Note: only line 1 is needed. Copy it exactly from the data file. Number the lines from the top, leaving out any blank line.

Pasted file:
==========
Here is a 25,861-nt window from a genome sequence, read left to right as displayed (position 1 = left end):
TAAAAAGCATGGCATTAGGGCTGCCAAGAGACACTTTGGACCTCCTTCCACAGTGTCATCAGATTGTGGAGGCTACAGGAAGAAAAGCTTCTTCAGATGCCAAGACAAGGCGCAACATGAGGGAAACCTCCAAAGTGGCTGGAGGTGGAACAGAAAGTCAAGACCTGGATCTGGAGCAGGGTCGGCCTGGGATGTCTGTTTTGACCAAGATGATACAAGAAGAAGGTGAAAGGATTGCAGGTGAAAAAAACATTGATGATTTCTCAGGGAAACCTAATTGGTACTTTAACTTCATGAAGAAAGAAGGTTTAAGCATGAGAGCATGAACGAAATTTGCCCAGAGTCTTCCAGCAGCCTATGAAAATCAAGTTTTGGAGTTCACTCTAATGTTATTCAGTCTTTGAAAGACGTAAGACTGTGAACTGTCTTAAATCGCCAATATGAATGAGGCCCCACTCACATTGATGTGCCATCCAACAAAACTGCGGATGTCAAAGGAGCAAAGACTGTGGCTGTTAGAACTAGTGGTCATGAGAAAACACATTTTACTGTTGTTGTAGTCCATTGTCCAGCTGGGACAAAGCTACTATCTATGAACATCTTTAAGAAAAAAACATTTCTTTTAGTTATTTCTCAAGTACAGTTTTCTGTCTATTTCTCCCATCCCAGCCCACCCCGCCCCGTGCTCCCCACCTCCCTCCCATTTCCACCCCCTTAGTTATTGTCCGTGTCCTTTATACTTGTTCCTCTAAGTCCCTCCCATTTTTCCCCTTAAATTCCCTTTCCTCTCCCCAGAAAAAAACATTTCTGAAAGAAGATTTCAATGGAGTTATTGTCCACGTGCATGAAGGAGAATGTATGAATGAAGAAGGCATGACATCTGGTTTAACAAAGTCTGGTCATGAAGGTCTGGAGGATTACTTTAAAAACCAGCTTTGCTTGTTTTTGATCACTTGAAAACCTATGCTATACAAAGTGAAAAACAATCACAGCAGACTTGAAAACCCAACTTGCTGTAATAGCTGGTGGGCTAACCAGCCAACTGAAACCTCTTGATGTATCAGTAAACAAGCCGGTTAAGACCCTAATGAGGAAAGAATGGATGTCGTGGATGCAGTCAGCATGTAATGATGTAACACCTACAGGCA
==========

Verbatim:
Here is a 25,861-nt window from a genome sequence, read left to right as displayed (position 1 = left end):